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Bus disruptions rock Metro Vancouver transit system as workers escalate job action

Transit worker dispute hits more services
Day 15 of the Metro Vancouver transit worker job action saw the union's overtime ban shift into a higher gear. Jordan Armstrong has the details.

Significant impacts hit the Metro Vancouver transit system Friday thanks to an escalation of job action by bus drivers, SeaBus operators and maintenance workers.

TransLink says bus service could be reduced by as much as 10 per cent as an overtime ban for bus drivers comes into effect.

Drivers will also be refusing overtime next week on Monday, Wednesday and Friday.

The transit agency says it can’t say which bus routes will be affected, as the situation is expected to change throughout the day, but noted that the Vancouver transit centre appears to be hardest hit.

READ MORE: Metro Vancouver transit strike: Here’s how your commute may be affected

You can find out more about how your commute may be affected here.

Unifor, the union representing the transit workers, announced the escalation on Thursday when talks broke down between the union and the Coast Mountain Bus Company. Unifor said CMBC had refused to move its position on wages.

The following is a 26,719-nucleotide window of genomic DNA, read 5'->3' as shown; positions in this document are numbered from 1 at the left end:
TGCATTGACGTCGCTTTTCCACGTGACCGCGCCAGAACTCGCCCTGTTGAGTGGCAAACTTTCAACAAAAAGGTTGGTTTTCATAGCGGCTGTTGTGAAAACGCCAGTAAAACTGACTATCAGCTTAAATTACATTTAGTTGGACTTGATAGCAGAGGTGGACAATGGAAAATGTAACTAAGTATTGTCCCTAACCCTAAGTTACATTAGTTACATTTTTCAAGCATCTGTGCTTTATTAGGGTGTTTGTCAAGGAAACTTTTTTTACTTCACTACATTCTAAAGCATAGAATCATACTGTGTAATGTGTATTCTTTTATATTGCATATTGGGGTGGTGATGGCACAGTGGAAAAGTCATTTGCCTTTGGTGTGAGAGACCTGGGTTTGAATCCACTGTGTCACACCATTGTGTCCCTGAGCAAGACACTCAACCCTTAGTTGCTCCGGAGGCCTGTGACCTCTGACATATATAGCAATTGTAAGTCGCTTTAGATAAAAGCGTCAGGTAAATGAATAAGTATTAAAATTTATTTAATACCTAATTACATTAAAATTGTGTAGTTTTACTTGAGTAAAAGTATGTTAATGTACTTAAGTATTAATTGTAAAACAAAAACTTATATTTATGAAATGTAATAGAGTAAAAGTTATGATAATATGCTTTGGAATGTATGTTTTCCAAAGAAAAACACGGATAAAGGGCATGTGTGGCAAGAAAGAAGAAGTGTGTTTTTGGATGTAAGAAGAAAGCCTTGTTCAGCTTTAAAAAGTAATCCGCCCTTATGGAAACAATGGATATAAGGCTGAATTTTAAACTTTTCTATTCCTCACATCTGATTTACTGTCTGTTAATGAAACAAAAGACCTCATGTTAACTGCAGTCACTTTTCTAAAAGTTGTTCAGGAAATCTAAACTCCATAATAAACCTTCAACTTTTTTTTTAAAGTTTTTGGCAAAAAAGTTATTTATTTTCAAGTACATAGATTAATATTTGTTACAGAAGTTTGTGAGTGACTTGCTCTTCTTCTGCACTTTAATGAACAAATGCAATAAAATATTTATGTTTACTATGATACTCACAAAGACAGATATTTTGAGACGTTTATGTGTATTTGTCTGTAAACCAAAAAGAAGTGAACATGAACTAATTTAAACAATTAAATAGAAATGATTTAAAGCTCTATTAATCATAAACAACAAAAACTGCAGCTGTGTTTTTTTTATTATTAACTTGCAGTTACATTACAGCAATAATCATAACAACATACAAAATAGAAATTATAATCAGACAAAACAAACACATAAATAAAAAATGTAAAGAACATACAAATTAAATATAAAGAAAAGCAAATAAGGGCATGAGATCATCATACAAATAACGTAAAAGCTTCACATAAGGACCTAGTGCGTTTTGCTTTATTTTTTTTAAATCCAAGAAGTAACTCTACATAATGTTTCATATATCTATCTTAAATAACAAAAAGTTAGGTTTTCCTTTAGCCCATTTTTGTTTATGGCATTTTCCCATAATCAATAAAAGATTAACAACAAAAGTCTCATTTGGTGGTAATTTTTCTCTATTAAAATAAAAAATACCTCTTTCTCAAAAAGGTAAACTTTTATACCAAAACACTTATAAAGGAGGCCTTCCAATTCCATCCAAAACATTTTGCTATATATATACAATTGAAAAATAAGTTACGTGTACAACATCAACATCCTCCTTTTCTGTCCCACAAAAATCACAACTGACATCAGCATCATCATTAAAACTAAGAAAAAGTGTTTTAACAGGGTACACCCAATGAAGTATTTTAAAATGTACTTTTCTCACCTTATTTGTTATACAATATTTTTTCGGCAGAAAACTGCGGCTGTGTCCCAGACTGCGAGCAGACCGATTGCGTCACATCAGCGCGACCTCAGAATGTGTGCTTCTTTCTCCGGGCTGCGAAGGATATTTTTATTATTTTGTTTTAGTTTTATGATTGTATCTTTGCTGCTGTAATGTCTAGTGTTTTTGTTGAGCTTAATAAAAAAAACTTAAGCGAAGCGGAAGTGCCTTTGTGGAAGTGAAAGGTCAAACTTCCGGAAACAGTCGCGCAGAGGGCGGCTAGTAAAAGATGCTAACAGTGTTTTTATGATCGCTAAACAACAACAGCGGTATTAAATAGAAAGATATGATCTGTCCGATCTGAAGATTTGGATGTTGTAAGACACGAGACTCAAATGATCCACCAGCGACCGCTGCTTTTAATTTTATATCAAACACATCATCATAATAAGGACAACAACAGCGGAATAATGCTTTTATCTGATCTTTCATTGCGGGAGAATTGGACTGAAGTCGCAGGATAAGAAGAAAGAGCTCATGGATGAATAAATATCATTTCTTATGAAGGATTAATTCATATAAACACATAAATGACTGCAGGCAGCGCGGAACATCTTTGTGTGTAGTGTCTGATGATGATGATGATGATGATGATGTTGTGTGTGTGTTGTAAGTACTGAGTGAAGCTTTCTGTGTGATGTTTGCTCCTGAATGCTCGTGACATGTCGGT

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Growing use of Metro Vancouver transit
Growing use of Metro Vancouver transit

However, CMBC insists the union is being unrealistic in its demands.

“We want a resolution as soon as possible, and the easiest resolution — the obvious resolution and, really, the only resolution — is for the union to become more realistic in what they’re asking for,” said TransLink spokesperson Ben Murphy on Friday.

READ MORE: Metro Vancouver transit strike to escalate Friday as talks break down

CMBC president Michael McDaniel said Thursday that the employer had offered drivers a guaranteed 40 minutes of turnaround time to address concerns about working conditions.

He added that transit operators had been offered a pay boost of $6,000 at the top of the salary range over four years, bringing wages to nearly $70,000 per year. Skilled trades were offered a pay boost of $10,000 at the top of the salary range, bringing annual pay to just under $90,000, he said.

Metro Vancouver transit strike set to escalate as talks break down
Metro Vancouver transit strike set to escalate as talks break down

The union says that’s not good enough and that transit operators’ pay should be looked at in comparison to Toronto’s transit system, while the pay of trades workers should be looked at in comparison to their counterparts in the SkyTrain system.

READ MORE: Metro Vancouver transit strike — 2 sides return to bargaining table

Unifor locals 2200 and 111 have been without a contract since the end of March.

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The first stage of job action, which began on Nov. 1, involved drivers working out of uniform and an overtime ban for maintenance workers, which has resulted in daily SeaBus cancellations and gradually increasing bus delays.

TransLink says there are currently no plans for negotiations to resume and is urging the union to come back to the table.

“One solution in situations like this is perhaps mediation,” said Murphy.

“When you have two parties who can’t agree, it makes sense to bring in a mediator to give an opinion, to give a view. Coast Mountain has put that option to the union three times; they’ve refused every time.”